I am being sued by my new neighbour. New because I have just moved into an old complex in Goodwood. The neighbour is an elderly white woman who lives in the apartment below mine. She is chain smoker; the whole downstairs is consumed with tobacco fumes emanating from her permanently ajar front door. Occasionally she is standing in the doorframe, puffing out smoke, and more than just occasionally she is roaming around the complex, visiting similarly disposed trustees. Together they form a haggard quartet, past their sell by date, left behind by democracy and reminiscing about the heydays of apartheid. They really ought to be dead but since they are not, they have elected to perform various assaults of racial micro aggression, holding the block hostage, fully supported by the body corporate.
A Google search reveals that of the blocks’ fifteen flats: one is owned by a trust; four have changed ownership since 2016, leaving eleven that have had occupation from an unspecified period before 2007. Goodwood, mind you, is a suburb in the northwest region of the city of Cape Town and was established as an area for poor whites by the Cape Town Housing Company in 1938. The houses in this area were built to match the suburbs general purpose, to shelter and guard poor whites against poverty and assist them to construct “proper” white lives.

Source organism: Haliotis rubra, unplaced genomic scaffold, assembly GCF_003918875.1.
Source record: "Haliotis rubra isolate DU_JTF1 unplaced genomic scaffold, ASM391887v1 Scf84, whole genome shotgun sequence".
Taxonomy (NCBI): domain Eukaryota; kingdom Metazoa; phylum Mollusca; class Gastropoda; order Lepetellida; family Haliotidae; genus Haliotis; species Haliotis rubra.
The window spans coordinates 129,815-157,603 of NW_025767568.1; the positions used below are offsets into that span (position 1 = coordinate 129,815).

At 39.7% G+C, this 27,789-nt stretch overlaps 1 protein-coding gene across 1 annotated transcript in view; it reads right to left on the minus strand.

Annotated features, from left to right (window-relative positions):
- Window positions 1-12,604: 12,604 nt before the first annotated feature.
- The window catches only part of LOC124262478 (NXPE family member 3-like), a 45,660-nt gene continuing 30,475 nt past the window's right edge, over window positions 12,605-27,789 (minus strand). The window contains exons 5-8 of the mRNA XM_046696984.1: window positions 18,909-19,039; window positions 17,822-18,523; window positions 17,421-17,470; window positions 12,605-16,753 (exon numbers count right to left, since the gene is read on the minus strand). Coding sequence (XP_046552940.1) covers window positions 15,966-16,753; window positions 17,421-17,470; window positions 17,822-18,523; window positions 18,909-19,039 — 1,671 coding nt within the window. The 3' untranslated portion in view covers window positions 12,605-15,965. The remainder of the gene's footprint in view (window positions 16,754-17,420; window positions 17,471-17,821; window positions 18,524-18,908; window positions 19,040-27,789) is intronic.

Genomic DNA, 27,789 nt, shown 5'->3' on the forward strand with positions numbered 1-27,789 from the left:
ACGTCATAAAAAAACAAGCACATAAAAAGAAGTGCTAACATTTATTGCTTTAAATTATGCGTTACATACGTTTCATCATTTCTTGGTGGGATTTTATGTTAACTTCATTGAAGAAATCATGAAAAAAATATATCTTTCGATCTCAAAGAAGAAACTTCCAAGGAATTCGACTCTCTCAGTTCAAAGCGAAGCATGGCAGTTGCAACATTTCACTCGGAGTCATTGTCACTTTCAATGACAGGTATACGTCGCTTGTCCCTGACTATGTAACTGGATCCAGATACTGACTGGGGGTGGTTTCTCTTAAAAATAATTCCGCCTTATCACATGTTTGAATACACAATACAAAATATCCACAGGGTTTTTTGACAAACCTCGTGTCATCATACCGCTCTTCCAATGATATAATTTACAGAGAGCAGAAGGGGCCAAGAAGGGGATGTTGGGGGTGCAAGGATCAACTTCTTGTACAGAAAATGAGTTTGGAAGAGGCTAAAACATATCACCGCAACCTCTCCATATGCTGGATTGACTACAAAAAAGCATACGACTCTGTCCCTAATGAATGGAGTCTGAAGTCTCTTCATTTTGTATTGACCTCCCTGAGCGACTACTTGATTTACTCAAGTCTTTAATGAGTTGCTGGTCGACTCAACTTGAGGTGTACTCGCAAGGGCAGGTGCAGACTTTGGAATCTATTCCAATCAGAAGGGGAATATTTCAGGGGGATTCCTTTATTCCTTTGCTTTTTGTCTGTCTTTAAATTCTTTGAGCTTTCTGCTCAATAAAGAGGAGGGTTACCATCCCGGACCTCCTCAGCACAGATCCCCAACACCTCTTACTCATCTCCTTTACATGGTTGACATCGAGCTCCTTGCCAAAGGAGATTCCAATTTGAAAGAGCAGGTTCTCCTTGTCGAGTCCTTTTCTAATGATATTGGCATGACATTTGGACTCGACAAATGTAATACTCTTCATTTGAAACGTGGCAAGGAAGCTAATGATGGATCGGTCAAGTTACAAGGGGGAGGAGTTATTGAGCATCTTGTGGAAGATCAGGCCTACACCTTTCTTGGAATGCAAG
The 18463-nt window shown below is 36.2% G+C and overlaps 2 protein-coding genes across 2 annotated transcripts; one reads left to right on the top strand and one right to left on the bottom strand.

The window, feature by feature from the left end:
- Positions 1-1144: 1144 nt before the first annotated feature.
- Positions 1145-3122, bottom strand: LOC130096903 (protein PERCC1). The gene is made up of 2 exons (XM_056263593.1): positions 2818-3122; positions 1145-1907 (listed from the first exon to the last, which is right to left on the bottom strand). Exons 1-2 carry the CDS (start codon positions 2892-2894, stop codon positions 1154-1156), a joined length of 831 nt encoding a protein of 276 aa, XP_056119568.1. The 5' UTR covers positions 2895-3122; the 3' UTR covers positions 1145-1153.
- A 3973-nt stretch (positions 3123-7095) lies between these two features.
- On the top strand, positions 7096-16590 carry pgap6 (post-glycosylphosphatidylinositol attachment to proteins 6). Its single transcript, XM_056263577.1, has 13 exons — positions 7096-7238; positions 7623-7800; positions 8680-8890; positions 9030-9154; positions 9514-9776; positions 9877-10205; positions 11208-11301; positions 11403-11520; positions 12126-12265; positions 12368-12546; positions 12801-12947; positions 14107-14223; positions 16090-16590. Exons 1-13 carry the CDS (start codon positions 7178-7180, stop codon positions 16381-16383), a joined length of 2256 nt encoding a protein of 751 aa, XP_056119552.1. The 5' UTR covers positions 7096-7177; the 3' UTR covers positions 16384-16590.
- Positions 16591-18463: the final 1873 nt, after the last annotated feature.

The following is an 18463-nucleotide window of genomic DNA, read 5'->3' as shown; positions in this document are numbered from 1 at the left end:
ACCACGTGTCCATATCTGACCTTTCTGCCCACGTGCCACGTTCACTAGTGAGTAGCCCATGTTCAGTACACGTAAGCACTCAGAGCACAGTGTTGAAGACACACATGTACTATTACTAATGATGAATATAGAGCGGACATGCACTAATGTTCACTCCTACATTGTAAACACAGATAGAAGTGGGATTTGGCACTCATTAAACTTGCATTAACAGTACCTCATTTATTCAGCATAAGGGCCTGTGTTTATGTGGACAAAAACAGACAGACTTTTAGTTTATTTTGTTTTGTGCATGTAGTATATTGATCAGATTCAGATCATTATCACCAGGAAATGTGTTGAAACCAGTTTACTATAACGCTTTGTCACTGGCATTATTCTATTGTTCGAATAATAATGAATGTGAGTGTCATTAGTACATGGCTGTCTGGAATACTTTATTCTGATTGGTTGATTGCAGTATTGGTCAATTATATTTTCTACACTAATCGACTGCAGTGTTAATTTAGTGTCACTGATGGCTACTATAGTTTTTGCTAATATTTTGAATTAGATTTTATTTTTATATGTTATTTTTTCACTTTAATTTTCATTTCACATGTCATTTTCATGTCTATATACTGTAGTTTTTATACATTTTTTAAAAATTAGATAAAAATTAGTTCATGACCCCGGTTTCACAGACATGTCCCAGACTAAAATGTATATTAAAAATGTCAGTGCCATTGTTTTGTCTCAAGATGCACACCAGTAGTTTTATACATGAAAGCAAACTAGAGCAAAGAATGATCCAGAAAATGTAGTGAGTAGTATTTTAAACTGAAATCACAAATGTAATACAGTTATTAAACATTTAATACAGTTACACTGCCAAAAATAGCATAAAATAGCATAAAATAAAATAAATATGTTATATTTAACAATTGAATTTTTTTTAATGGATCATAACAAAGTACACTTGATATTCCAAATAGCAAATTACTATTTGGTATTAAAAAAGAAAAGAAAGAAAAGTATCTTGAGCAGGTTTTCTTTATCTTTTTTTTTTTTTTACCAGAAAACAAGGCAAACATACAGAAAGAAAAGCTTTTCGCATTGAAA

The street below is quiet except at rush hour when everybody is avoiding the main road. In the quiet times there are frequent police vehicles patrols, community watchers on bicycles, and just as frequently motorists and delivery bikes performing traffic transgressions. This block of flats, on the wrong side of the main road but the better side of the train tracks, with its large east facing windows directly overlooking the power substation and mouth to the underground entrance of the Goodwood train station, is built much later than 1938. From my window, at any moment that I look out, I notice women slowing down before entering the tunnel, looking around and quicken their step and hastily emerge on the other side.